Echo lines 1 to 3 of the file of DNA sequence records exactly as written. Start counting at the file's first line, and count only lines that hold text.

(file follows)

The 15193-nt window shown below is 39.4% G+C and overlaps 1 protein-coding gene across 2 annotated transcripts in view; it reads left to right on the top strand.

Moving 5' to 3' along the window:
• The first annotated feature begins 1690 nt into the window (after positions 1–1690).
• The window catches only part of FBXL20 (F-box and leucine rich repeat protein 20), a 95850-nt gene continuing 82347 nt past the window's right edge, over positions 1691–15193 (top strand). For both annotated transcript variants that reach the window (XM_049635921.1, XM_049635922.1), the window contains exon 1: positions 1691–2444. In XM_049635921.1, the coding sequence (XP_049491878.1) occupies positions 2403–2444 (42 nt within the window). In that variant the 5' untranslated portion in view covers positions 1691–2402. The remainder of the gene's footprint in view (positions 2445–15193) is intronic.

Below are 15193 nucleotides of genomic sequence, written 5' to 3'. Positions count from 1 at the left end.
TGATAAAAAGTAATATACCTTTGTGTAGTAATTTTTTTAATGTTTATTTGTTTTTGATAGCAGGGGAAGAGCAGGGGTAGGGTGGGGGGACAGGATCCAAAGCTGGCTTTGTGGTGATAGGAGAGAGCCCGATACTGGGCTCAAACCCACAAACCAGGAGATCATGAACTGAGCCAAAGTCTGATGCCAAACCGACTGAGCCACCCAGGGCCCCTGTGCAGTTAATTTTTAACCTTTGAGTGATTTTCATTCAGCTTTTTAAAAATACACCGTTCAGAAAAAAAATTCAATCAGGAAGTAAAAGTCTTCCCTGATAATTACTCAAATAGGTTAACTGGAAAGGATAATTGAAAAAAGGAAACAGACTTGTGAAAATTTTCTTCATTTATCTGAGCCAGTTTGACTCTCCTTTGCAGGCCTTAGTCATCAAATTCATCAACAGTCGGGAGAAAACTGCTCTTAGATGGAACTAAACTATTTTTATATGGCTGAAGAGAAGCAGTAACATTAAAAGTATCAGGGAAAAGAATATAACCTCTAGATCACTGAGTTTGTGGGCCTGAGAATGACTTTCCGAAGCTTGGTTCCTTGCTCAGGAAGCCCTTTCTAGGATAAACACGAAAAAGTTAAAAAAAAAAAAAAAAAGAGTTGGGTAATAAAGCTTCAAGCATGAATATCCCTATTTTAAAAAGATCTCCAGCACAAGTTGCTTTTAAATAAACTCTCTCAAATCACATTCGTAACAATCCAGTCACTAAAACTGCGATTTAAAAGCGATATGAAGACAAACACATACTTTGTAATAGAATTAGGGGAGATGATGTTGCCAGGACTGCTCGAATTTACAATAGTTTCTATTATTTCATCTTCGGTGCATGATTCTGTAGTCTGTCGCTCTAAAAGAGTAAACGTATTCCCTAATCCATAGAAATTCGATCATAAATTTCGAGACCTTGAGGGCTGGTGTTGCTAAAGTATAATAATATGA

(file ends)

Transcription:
The 15193-nt window shown below is 39.4% G+C and overlaps 1 protein-coding gene across 2 annotated transcripts in view; it reads left to right on the top strand.

Moving 5' to 3' along the window:
• The first annotated feature begins 1690 nt into the window (after positions 1–1690).